Travellers with Marco Polo Club Diamond status (and above), Qantas Platinum (and above) and other Oneworld Emerald frequent flyers have two more options in The Wing First Class and The Pier First Class lounges, although access here isn't included for 'regular' business class passengers unless connecting from a long-haul Cathay Pacific first class flight, such as from London.
On flights to Brisbane, Cathay Pacific uses both the Airbus A330 and the Airbus A350, with the A350 serving the airline's daily return Brisbane flights (CX156/157), and the A330 adding in an extra four-times-weekly service.
CX155 currently departs Hong Kong at 9:35pm on Mondays, Thursdays, Fridays and Sundays to reach Brisbane at 8:35am the following morning, with the return CX150 jetting from Brisbane at 10:35am on Mondays, Tuesdays, Fridays and Saturdays, touching down in Hong Kong at 5:40pm local time.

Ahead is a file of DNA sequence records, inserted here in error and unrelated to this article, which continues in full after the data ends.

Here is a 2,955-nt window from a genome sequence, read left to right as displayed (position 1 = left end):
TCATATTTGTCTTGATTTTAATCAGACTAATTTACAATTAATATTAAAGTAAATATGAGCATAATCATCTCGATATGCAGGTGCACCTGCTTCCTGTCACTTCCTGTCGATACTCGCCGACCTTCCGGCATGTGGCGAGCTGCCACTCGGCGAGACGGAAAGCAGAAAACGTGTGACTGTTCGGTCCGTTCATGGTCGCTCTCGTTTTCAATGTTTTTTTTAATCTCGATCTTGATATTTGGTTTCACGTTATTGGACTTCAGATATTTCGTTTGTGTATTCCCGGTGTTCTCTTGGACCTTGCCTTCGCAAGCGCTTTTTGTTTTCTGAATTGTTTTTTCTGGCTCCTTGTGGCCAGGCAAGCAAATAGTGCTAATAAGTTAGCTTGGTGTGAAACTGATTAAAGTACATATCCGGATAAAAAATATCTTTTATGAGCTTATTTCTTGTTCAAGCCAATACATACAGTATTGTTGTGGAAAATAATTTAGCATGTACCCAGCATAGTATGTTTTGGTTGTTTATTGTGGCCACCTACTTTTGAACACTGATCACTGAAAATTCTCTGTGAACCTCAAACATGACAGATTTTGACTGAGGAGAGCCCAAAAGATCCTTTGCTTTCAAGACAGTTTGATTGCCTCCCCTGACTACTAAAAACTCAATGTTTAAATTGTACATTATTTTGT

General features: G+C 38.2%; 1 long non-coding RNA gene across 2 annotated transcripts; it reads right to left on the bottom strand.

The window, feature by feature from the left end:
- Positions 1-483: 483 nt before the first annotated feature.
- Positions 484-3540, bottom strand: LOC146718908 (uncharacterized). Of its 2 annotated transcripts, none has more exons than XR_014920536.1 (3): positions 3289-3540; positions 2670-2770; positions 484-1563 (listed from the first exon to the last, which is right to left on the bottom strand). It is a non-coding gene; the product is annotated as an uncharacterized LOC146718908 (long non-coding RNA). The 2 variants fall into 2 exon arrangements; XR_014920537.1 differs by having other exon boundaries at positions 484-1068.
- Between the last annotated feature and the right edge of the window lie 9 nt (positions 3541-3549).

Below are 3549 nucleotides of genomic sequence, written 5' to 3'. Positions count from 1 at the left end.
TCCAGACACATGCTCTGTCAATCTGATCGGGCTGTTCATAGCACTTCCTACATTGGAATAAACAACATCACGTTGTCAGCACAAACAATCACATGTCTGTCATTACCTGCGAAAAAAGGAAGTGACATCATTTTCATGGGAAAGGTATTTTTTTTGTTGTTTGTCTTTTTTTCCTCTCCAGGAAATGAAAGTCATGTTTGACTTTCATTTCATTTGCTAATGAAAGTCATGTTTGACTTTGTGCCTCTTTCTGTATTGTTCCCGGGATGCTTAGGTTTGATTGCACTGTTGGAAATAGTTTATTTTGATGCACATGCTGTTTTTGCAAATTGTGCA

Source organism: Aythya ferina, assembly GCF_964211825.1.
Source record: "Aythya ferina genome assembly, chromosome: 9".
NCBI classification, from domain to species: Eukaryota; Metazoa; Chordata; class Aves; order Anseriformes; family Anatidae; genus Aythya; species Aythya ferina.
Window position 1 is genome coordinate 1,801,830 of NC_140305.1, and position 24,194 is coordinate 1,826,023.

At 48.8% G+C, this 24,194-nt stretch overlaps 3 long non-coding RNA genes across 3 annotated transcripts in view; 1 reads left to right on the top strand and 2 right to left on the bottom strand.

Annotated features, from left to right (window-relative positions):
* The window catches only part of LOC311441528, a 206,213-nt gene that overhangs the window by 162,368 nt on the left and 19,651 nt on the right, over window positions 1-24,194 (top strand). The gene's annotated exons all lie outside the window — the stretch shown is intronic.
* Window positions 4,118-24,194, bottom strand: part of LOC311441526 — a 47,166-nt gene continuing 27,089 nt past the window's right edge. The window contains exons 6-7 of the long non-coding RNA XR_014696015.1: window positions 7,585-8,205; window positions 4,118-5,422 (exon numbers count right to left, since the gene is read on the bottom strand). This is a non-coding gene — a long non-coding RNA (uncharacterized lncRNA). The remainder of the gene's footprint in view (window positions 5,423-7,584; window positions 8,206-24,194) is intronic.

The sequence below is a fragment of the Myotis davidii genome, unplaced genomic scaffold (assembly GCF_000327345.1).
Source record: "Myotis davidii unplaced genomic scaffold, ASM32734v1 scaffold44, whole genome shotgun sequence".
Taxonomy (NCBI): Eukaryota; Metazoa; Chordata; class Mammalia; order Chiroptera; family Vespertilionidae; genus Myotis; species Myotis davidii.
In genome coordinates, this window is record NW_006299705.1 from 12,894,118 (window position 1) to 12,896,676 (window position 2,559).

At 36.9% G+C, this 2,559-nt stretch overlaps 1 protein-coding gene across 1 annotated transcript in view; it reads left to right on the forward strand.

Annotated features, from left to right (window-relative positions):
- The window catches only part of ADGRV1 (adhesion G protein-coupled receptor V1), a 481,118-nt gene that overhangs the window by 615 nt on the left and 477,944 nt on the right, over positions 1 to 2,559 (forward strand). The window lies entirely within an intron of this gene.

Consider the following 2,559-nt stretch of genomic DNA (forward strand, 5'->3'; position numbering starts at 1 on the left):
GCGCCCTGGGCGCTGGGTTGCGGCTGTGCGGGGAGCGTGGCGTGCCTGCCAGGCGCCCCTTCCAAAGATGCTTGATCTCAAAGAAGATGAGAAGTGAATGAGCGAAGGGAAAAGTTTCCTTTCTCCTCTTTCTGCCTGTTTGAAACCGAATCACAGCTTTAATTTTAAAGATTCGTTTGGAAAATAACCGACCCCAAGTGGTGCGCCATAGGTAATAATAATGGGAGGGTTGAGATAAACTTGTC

During peak periods, these Airbus A330 flights run non-stop, although throughout the year, they sometimes detour via Cairns in each direction, with Brisbane's daily A350 service remaining a non-stop flight.
When all Brisbane services are flying non-stop, Cathay Pacific instead serves Cairns using separate non-stop flights, and also links Hong Kong with Sydney, Melbourne, Adelaide and Perth using a mix of A330, A350 and Boeing 777 aircraft, all with the choice of business class and premium economy.
Whether you're flying on an Airbus A350, Boeing 777 or the Airbus A330 as served this flight, you're always guaranteed a fully-flat bed in business class on Cathay Pacific's Australian flights, with seats in a 1-2-1 layout.